Hannah Nelson is a freshman history major.
I sometimes write poems with a specific purpose in mind, but usually, I just write what I feel. Sometimes, a poem will sit with me for a few days, starting out with a thought or phrase, and the words just come to me over time, becoming fully formed by the time I write them down.
Poetry first caught my interest in middle school. I became inspired by the poetry we read in English class and the young adult authors (like Sharon Creech) I began to read in my free time. Once I started writing original poetry of my own, there was no going back — even though I had just begun putting pen to paper, I knew I wanted to be a poet.
I started recording my first poetry in a notebook I found lying around the house. I began showing some poems to my friends, and, later, a friend gifted me a new journal for my poetry. I hadn’t realized it yet, but my love for poetry was becoming a core part of my personality. When I look at poems from the junior high chapter of my life, I see similarities and some differences to how I write now. While it is a record of my thoughts and feelings, my poetry is also a record of my evolution as a person.
Now that I’ve been writing poetry for a while, I have a better sense of my writing style. I’ve always written free verse poetry or poetry that doesn’t necessarily follow any rhyme or structure, but I’m not opposed to the occasional rhyming poem, especially if it’s meant to be humorous. My earlier poems were short and simple, and mainly descriptive, or would be centered around a metaphor. I took careful note of where to place breaks in between lines, intentionally creating pauses. I still write like this, though my poems are now often longer than my earlier works, and the rhythm in them is not as consistent. My writing now may have a little more movement from beginning to end — though my conclusion usually depends on where my thoughts and feelings take me.
I view poetry primarily as a form of expression — as a way to get thoughts out of my head and put them somewhere else for a while. Sometimes, I don’t even know how I feel about something until I’ve written a poem about it. It’s my way of sorting through my feelings and working them out in a tangible way.
Over the years, I’ve learned more about myself by writing poetry. For one, I’ve realized just how much I live in my head, and how often I don’t often say what’s on my mind. I can exist in a moment without being mentally present, thinking about something else the whole time. This isn’t always a bad thing. I like having my mind as a place to myself, and I enjoy being able to think. Having poetry in my life, however, has shown me that I need to get things out of my head sometimes.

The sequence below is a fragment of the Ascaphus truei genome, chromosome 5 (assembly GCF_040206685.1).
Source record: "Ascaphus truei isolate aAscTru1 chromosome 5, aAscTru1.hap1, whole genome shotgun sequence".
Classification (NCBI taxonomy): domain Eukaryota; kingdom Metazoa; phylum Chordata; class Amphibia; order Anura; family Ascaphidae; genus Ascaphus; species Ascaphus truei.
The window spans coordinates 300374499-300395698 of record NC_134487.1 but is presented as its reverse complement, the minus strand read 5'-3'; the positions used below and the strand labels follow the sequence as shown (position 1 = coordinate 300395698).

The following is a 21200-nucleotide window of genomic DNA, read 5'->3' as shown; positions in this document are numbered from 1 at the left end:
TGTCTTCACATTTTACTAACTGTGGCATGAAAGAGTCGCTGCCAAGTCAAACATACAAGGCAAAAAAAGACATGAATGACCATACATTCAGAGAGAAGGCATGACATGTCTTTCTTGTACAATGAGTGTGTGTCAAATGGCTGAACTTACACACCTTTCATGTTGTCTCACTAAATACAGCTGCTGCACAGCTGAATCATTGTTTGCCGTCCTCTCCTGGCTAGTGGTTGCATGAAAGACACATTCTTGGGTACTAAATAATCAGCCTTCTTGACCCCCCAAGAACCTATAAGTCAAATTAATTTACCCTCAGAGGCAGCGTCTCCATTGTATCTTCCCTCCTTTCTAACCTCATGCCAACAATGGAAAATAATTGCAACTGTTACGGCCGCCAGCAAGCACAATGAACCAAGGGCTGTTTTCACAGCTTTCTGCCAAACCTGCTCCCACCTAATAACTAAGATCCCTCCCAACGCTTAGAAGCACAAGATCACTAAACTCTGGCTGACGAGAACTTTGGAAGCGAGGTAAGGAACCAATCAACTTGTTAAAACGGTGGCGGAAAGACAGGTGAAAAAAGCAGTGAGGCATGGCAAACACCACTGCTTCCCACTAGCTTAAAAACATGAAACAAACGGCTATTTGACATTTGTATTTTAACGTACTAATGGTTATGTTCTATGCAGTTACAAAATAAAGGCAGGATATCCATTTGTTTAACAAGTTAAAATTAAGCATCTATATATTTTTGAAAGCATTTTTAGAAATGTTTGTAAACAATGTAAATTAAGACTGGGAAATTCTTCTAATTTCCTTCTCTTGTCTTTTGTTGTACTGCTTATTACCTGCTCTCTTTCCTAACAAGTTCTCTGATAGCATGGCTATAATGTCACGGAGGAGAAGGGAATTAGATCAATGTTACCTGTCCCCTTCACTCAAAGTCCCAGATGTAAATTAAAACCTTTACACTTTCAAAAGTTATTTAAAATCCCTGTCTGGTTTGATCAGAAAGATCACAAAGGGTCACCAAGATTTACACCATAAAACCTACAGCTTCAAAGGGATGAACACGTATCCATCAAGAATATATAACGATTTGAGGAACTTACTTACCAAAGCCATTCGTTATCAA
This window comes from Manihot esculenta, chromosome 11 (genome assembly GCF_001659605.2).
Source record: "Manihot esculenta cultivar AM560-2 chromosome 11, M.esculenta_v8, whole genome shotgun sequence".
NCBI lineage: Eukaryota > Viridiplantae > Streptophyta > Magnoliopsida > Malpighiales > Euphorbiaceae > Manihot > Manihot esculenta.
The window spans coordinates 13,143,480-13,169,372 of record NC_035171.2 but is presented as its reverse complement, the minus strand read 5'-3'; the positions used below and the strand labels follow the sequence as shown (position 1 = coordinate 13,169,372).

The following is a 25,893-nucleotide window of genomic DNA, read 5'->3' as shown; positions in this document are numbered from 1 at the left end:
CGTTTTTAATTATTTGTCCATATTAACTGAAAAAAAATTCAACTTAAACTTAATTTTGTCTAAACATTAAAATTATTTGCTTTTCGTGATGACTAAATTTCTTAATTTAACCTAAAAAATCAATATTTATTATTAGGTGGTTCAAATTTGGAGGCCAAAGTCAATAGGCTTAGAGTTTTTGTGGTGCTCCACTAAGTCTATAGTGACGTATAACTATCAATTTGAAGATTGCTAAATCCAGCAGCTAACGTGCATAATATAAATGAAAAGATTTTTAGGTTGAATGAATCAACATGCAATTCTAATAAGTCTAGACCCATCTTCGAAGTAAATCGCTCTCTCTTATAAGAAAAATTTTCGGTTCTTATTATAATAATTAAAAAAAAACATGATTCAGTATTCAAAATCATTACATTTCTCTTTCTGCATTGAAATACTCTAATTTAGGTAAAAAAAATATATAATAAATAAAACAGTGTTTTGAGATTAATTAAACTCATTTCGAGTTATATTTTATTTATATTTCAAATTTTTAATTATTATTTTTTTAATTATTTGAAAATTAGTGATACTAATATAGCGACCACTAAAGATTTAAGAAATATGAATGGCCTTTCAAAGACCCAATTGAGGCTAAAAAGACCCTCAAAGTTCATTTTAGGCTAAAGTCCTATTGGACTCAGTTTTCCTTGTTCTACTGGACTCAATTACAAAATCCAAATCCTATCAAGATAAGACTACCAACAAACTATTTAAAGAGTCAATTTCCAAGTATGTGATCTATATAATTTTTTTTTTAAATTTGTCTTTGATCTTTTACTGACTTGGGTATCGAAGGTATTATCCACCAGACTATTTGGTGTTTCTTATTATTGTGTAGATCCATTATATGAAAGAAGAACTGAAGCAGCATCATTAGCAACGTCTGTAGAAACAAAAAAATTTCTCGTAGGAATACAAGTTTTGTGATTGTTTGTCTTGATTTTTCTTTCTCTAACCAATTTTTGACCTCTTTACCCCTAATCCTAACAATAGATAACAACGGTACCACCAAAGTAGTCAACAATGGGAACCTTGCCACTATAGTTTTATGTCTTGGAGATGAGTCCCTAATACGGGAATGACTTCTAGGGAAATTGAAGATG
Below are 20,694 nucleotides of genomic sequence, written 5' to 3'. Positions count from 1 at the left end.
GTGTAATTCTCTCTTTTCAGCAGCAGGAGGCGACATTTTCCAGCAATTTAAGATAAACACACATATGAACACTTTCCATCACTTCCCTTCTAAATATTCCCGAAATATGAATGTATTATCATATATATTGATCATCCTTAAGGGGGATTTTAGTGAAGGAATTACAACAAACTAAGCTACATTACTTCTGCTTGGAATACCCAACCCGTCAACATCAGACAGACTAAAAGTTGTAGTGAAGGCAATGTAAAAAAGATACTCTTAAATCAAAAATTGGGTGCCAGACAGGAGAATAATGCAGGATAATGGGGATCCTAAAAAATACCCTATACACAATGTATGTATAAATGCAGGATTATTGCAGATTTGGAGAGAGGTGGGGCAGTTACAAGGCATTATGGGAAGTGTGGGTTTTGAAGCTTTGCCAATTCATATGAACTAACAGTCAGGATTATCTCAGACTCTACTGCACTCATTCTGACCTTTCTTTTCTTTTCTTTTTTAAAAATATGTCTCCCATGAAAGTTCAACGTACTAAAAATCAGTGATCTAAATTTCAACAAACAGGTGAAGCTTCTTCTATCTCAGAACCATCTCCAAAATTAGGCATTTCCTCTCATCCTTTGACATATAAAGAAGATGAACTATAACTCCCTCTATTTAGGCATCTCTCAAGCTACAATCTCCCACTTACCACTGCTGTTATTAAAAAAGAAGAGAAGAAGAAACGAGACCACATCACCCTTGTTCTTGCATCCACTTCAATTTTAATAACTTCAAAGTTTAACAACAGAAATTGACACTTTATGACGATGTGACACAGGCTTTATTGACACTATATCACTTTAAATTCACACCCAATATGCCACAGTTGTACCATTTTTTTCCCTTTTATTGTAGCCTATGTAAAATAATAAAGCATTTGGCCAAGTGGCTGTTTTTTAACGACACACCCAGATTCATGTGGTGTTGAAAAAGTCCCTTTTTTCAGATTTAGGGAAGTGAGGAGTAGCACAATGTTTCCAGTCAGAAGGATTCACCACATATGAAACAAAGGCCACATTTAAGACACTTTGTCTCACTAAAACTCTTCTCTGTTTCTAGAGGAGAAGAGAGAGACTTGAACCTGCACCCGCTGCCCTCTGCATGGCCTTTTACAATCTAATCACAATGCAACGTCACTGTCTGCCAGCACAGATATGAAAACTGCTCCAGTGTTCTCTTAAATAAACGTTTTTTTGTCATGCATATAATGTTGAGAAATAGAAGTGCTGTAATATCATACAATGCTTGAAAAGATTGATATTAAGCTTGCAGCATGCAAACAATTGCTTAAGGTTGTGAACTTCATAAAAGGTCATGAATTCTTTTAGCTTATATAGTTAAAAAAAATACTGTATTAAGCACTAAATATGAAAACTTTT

Poetry has also taught me new ways of connecting with people. Once, I was at a theater summer camp and, at the end of the week, I shared a poem with my group, detailing what the week had meant to me and the value of our collective experiences. A couple of people were moved to tears, and afterward, as we were tasked with creating a final performance, we created a performance art piece from my work, which ended up being my fondest memory from the week. This showed me the power of my words: that I could connect to shared experiences and make people feel something.
As my poems are all parts of me, sharing them can be an intimate experience. I usually only share them with close friends, but I find that when I do share them, it creates a meaningful experience. I feel not only rewarded for the level of comfort I had with the person but also like they’ve gotten to know me a little more, which can be a hard thing for me to do otherwise.
Poetry has helped me find my voice and given me a break from my internal monologue now and then. As an introvert who keeps a lot of my thoughts to myself, poetry is an important lesson on the amazing things that can happen when I take the time to express my thoughts, whether it be in my private notebook, for a close friend, or even for an audience.
For anyone thinking about starting to write poetry, my first piece of advice is to not overthink it too much. Don’t worry about whether what you write will be any good. The power of poetry, to me, is expressing your emotions in a beautiful way. If you write what you feel, this will happen, because the human experience itself is an interesting thing. There’s a beauty in being able to capture that, in any art form. Write what you want to write about, and play around with what styles, phrasing, and combinations of words sound good to you, and you’ll find your style over time.
A few samples/excerpts that could be used as a graphic, whichever ones work:
I want to just wrap myself around you
Until you’re not aware of anything else
I wish I could just absorb all of your pain
All of it
So you wouldn’t have to feel it anymore
Just absorb it like a sponge
And maybe I could wring myself out later
And be rid of it still
In a way you can’t because it’s yours
And if I couldn’t be rid of it that’s okay
Because then you wouldn’t have it anymore
It’s not like here, where everything is plopped into place
A world designated exactly for each
And nothing seems permanent,
All the buildings standing straight up
As if they’re trying to expand
And trying to prove they belong
The many decisions
Swarm around me
They are mosquitos
That no matter how many times I swat them away with the idea of “later”
They land and bite to claim
“I am still here”
All these unintended consequences
From something so simple
And unconscious as a smile
The words have weight
They carry with them the heft of reality
And plenty of evidence of the fact
Though they are quite dusty